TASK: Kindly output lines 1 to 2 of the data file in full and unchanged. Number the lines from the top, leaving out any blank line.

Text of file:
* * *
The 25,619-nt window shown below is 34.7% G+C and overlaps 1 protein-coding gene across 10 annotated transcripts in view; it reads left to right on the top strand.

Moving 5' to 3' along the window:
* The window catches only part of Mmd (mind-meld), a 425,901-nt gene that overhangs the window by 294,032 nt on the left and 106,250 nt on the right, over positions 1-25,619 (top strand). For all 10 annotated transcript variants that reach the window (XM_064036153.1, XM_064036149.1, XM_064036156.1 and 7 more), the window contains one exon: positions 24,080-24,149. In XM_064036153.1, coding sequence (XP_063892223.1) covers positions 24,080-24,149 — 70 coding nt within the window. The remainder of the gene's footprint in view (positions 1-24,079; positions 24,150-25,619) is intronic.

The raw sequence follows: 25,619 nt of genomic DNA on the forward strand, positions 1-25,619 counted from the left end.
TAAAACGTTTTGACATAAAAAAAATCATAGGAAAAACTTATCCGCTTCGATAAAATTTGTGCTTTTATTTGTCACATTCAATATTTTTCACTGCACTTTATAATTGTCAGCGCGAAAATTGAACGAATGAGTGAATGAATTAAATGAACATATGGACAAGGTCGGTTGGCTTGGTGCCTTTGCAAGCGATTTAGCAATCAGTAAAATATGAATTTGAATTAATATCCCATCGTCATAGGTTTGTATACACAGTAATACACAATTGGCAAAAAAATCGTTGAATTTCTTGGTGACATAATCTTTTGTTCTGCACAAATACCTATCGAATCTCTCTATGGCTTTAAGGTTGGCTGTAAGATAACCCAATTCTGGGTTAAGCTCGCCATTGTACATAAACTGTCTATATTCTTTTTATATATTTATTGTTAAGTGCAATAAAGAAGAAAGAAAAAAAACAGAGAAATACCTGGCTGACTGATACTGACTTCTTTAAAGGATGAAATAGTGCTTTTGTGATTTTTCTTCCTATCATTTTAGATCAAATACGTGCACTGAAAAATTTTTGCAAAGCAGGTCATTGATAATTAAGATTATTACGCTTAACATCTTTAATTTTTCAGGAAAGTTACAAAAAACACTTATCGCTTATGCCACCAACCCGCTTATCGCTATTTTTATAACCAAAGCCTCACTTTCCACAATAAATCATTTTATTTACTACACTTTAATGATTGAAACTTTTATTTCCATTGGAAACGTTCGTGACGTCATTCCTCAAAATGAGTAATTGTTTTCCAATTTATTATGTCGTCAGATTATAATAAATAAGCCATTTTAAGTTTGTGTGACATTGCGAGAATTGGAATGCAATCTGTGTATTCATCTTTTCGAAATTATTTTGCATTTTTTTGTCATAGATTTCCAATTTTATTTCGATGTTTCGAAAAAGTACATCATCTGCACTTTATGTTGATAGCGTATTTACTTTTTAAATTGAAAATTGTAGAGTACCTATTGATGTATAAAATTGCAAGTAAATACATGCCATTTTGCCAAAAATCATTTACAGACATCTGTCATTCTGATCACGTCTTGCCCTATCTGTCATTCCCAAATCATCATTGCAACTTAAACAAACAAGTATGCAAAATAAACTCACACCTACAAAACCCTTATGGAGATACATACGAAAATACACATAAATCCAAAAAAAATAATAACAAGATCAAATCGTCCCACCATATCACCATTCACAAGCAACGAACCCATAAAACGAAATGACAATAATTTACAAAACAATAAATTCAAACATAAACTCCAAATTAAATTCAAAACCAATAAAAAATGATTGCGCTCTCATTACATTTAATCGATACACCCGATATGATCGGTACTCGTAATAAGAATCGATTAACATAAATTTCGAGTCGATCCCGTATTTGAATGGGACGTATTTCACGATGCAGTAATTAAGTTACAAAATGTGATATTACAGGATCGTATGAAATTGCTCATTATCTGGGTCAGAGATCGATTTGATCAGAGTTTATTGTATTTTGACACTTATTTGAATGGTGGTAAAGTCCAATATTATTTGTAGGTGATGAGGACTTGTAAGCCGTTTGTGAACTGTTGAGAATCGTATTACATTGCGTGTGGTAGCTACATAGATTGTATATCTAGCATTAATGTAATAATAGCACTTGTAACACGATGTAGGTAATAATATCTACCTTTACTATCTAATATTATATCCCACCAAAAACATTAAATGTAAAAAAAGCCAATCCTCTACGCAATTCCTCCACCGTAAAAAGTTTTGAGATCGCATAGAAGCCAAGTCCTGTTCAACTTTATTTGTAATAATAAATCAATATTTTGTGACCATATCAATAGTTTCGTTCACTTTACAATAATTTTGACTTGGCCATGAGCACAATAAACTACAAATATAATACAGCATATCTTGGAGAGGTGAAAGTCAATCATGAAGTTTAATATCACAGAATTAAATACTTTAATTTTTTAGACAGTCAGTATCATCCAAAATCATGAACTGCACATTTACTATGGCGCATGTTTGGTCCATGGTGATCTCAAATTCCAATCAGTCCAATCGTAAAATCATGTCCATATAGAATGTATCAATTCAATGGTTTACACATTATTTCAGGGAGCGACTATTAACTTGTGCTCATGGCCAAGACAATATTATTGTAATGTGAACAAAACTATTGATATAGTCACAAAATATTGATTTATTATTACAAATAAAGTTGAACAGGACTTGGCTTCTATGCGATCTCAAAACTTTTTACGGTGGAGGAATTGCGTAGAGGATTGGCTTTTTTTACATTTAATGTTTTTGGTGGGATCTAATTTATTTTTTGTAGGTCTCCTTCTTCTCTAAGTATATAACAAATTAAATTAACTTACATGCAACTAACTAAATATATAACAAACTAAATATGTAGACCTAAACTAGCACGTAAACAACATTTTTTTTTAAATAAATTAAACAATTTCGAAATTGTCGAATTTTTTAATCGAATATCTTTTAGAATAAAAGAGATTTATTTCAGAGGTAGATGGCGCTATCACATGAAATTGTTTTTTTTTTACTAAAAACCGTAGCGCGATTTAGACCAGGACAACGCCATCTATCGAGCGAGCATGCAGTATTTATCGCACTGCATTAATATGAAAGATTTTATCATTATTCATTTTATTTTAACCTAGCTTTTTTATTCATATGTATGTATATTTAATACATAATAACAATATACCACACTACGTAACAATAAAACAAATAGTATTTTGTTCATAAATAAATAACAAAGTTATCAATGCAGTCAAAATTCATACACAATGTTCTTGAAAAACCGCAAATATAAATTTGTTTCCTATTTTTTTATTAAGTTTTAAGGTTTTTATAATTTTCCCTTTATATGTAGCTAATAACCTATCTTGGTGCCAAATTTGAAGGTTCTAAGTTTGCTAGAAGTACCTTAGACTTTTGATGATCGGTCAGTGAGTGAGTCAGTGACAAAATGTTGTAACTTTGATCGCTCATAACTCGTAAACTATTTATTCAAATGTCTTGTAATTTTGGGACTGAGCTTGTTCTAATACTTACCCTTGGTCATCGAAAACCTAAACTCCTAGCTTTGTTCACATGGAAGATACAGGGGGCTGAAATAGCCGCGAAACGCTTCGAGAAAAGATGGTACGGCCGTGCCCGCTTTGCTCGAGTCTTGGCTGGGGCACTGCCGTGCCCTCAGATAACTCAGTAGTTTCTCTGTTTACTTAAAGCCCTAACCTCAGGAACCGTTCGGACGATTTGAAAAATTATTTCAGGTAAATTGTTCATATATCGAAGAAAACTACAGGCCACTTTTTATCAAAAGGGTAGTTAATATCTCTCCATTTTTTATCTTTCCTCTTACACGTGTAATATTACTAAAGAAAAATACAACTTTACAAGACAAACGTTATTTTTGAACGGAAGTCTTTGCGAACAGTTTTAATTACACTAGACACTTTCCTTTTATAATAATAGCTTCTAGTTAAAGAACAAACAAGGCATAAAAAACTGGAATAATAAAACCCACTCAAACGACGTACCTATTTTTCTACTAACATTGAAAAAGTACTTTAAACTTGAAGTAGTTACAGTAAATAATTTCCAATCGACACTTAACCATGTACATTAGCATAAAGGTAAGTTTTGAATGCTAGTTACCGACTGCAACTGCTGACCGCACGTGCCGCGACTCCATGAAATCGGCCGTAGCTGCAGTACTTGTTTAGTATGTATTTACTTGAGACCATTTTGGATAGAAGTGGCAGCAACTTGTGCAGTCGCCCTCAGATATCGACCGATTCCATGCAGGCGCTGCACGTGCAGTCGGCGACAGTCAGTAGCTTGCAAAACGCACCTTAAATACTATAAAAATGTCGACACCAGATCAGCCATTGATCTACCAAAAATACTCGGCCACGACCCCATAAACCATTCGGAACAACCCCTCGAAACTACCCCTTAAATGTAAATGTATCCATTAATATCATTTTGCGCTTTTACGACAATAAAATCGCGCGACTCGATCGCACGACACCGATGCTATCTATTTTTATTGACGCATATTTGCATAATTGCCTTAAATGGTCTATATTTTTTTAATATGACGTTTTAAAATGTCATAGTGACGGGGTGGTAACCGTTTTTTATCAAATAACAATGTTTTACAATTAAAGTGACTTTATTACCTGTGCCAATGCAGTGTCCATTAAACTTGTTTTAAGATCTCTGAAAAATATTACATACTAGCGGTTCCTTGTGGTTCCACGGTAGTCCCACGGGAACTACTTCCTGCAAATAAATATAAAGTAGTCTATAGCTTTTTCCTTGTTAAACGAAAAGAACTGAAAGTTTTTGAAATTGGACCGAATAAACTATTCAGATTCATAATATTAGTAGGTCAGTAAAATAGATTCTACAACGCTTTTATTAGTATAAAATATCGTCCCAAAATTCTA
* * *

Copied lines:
The 25,619-nt window shown below is 34.7% G+C and overlaps 1 protein-coding gene across 10 annotated transcripts in view; it reads left to right on the top strand.

Moving 5' to 3' along the window: